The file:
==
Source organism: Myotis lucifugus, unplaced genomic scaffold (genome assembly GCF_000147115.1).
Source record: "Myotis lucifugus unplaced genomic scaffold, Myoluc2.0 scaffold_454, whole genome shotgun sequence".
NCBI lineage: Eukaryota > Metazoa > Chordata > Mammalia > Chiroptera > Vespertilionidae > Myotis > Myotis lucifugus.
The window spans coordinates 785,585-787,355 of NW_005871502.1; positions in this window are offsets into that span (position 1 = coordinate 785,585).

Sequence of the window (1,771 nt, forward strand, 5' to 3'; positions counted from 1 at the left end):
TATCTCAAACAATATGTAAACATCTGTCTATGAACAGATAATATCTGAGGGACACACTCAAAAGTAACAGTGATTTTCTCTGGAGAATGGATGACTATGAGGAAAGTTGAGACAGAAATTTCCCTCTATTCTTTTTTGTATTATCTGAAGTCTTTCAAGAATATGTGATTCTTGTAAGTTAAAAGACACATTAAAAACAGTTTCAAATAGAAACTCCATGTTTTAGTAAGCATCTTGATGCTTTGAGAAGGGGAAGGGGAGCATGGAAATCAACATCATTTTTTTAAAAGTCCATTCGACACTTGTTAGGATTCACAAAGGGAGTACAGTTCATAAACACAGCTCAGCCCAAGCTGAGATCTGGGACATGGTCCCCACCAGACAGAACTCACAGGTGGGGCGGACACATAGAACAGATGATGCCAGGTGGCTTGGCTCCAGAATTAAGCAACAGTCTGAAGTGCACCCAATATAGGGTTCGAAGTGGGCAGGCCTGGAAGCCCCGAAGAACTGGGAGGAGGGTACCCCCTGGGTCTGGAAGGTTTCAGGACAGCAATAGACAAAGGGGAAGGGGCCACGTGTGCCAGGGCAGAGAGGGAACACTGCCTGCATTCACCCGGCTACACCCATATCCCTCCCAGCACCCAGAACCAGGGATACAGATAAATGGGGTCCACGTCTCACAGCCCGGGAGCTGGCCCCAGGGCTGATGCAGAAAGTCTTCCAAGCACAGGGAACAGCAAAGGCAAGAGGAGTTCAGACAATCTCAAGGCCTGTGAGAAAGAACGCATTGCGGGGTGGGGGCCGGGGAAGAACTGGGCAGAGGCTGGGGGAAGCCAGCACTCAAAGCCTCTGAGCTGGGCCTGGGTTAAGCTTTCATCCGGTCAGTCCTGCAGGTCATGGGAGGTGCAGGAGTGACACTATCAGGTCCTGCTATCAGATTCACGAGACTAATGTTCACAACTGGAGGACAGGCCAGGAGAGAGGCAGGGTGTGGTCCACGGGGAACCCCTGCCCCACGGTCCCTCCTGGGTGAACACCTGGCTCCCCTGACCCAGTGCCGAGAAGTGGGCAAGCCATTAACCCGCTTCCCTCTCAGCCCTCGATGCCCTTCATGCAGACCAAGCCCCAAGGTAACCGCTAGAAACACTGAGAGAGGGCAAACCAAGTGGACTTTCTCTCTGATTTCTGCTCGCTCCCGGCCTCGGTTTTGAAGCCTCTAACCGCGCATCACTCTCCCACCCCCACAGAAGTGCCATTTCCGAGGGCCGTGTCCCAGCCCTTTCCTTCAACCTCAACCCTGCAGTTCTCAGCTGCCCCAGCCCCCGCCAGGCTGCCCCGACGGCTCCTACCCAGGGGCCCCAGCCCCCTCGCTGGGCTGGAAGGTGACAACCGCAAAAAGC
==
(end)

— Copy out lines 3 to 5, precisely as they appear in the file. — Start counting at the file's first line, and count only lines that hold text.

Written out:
NCBI lineage: Eukaryota > Metazoa > Chordata > Mammalia > Chiroptera > Vespertilionidae > Myotis > Myotis lucifugus.
The window spans coordinates 785,585-787,355 of NW_005871502.1; positions in this window are offsets into that span (position 1 = coordinate 785,585).

Sequence of the window (1,771 nt, forward strand, 5' to 3'; positions counted from 1 at the left end):